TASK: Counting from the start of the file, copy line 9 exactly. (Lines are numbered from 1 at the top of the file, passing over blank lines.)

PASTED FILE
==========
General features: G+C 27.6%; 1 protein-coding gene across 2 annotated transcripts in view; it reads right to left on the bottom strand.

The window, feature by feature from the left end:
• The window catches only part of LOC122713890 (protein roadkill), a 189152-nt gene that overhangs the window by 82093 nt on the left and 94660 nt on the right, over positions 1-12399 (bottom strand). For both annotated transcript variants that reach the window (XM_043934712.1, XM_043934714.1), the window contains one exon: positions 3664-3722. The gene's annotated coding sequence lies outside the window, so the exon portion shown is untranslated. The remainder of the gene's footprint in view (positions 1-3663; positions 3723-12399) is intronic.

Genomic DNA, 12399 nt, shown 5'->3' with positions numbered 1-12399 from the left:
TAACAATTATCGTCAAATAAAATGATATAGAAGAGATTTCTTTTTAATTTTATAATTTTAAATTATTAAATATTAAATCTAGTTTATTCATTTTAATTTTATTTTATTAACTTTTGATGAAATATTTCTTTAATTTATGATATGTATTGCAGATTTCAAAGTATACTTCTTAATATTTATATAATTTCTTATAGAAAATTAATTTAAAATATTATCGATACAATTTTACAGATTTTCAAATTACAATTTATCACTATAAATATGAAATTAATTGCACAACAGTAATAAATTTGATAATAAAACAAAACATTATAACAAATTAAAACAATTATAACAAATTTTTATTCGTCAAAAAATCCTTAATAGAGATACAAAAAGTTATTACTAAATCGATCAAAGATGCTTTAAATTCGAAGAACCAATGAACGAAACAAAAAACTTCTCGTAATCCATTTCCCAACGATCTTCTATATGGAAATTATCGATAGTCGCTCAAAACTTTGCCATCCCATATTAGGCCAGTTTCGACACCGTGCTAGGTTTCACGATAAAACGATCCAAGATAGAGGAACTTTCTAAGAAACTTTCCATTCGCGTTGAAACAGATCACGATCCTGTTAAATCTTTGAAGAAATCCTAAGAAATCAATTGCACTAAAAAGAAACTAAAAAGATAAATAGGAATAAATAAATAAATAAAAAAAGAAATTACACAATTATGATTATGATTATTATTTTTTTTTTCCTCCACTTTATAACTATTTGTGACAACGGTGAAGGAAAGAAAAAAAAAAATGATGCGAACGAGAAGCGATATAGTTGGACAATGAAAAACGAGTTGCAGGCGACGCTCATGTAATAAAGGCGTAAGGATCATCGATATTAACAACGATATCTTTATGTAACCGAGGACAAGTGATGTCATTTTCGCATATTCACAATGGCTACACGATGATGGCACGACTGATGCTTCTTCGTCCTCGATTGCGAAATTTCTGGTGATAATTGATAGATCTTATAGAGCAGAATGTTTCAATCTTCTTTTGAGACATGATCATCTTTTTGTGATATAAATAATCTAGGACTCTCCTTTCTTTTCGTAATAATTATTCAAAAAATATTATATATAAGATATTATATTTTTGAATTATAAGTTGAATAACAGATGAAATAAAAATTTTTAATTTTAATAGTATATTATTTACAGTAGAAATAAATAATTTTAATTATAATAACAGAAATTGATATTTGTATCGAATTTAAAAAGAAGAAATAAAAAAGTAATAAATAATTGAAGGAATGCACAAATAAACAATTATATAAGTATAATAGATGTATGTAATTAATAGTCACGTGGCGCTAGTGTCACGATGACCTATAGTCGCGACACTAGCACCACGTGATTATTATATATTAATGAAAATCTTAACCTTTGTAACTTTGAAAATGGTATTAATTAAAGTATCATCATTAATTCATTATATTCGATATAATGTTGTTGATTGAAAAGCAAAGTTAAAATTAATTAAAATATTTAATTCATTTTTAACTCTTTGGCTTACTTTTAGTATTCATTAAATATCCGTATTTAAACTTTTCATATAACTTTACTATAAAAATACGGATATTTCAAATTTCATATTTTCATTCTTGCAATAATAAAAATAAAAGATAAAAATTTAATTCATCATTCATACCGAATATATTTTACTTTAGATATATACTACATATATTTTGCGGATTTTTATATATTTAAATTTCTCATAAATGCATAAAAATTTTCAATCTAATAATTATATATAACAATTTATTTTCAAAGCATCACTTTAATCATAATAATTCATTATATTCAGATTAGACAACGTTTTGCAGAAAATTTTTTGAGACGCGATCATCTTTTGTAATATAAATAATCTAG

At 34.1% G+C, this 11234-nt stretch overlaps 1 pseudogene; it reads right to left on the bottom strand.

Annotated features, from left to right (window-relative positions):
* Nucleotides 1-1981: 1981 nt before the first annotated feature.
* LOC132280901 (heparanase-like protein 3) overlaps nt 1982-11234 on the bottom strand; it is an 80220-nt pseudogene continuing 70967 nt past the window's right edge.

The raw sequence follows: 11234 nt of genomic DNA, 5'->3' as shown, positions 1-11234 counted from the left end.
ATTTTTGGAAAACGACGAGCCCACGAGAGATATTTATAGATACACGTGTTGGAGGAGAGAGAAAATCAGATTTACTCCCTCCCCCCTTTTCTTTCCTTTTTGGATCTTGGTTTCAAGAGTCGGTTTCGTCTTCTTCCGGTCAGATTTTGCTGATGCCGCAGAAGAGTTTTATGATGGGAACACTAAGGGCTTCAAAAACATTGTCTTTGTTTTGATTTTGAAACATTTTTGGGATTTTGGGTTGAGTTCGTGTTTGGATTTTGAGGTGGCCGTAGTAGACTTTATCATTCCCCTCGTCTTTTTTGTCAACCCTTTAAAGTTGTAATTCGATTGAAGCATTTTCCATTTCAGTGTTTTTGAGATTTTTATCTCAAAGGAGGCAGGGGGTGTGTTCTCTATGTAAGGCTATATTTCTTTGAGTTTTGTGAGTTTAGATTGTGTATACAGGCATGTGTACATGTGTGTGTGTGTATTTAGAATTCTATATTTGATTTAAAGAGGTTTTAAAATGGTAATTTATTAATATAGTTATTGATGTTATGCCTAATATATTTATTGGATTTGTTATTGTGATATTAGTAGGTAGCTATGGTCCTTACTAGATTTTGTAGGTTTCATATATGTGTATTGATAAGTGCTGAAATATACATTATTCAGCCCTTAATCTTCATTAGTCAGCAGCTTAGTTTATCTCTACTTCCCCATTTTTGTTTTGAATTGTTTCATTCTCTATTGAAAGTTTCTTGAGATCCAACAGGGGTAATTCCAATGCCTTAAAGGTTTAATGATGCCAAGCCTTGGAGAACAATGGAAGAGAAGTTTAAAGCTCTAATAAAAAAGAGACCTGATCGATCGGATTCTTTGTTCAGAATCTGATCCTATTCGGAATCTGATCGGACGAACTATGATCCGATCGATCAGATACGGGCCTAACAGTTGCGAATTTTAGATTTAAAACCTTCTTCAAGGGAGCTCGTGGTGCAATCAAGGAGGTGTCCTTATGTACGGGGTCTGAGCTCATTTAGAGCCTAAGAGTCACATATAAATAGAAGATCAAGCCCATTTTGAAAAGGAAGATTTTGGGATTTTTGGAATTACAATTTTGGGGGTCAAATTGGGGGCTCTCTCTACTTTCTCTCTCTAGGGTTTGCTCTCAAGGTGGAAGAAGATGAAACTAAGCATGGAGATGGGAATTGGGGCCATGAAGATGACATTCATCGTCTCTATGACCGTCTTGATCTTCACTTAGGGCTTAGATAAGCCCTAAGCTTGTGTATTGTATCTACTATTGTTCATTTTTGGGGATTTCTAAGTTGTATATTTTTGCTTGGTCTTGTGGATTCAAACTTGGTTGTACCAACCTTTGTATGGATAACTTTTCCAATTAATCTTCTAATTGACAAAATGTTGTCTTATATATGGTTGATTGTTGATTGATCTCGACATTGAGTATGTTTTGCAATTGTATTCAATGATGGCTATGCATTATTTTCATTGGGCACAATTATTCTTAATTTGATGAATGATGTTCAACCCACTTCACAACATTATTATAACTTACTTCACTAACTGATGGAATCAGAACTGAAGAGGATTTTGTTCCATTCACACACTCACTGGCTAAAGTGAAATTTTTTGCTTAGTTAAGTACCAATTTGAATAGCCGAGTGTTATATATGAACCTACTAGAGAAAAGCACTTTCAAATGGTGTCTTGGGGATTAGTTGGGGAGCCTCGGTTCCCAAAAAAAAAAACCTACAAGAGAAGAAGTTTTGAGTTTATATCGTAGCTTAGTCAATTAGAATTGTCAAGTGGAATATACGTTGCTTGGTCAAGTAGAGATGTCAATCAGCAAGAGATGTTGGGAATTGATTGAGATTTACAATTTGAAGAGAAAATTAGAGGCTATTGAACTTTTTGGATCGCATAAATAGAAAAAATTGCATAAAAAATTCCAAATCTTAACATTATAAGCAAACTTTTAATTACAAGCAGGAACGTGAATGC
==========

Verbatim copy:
* LOC132280901 (heparanase-like protein 3) overlaps nt 1982-11234 on the bottom strand; it is an 80220-nt pseudogene continuing 70967 nt past the window's right edge.